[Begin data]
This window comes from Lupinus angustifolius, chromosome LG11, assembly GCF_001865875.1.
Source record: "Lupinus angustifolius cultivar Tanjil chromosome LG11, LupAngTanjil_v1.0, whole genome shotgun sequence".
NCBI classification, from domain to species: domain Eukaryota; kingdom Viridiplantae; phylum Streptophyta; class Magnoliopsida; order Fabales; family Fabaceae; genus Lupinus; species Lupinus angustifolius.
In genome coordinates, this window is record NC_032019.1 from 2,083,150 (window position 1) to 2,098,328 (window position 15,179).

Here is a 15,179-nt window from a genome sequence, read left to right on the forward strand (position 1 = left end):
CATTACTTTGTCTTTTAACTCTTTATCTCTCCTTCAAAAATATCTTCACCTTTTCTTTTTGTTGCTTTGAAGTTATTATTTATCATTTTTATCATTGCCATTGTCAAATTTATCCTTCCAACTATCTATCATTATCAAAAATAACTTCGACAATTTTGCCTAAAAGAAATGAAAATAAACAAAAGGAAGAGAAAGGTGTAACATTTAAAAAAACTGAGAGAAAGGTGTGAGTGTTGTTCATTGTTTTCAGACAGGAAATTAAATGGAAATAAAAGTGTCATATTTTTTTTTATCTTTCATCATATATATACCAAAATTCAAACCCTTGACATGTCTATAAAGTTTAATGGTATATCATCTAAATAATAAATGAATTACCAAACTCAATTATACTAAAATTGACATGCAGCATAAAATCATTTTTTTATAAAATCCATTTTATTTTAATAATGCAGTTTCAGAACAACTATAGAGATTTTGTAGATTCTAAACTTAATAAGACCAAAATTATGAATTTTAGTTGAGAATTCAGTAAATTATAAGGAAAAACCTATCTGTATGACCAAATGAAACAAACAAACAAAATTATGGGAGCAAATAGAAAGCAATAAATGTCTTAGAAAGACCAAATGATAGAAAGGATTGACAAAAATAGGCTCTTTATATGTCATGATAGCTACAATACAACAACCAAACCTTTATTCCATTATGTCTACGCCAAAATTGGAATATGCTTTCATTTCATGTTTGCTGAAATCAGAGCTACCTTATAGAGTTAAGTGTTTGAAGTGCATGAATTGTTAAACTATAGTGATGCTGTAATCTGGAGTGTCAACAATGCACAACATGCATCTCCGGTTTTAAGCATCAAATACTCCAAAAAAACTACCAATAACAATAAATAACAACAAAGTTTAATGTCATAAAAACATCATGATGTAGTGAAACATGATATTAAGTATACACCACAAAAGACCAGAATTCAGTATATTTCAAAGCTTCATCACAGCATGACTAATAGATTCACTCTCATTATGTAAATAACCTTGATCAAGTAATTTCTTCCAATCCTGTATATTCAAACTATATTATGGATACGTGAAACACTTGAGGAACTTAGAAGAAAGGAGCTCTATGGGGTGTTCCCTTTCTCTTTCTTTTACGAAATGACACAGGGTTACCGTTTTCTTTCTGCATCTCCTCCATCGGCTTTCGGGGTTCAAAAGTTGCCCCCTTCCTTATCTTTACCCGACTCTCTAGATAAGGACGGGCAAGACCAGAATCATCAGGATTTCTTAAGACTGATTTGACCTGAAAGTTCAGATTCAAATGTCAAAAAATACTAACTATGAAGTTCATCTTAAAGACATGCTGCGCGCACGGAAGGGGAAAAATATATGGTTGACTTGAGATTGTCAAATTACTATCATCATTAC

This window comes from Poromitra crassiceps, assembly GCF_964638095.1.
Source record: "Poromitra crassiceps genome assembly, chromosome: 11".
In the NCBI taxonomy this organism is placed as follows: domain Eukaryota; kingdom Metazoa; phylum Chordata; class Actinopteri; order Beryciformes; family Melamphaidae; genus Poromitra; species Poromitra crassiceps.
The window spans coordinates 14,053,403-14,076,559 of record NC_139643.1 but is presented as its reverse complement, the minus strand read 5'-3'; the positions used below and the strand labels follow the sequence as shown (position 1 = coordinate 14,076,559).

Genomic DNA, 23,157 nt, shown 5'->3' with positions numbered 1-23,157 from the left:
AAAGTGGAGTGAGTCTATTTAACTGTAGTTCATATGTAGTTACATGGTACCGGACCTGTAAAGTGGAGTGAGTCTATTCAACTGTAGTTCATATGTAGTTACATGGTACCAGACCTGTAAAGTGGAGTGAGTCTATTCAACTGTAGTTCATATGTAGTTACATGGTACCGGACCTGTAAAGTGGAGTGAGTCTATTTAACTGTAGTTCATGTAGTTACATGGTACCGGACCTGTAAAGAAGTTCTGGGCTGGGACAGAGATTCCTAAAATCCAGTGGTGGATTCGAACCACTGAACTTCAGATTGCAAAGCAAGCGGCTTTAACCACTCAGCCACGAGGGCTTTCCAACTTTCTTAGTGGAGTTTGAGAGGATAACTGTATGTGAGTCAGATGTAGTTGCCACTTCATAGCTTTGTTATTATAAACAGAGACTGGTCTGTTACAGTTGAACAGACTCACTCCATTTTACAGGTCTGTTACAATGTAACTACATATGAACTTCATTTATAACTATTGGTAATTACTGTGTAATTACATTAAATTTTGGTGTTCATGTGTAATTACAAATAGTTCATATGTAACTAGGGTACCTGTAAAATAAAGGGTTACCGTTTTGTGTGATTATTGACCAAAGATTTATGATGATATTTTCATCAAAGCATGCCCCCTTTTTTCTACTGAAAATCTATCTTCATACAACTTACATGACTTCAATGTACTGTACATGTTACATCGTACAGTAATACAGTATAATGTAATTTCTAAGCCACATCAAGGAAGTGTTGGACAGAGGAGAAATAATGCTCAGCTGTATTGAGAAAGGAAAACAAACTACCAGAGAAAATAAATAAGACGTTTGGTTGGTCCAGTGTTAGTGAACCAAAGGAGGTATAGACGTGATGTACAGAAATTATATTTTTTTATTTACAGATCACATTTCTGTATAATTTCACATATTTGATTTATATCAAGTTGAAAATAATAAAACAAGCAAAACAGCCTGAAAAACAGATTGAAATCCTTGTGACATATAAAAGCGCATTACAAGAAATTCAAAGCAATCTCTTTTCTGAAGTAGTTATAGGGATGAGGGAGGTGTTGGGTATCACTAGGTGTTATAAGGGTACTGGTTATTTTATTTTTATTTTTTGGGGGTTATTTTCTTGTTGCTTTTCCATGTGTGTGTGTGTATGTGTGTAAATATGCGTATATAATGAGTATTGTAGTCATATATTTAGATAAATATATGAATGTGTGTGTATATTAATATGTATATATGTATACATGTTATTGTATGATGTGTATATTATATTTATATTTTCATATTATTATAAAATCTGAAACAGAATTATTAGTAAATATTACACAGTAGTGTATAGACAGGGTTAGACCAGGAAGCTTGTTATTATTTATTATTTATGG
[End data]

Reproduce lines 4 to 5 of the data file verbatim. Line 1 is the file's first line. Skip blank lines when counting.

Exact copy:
In genome coordinates, this window is record NC_032019.1 from 2,083,150 (window position 1) to 2,098,328 (window position 15,179).

Here is a 15,179-nt window from a genome sequence, read left to right on the forward strand (position 1 = left end):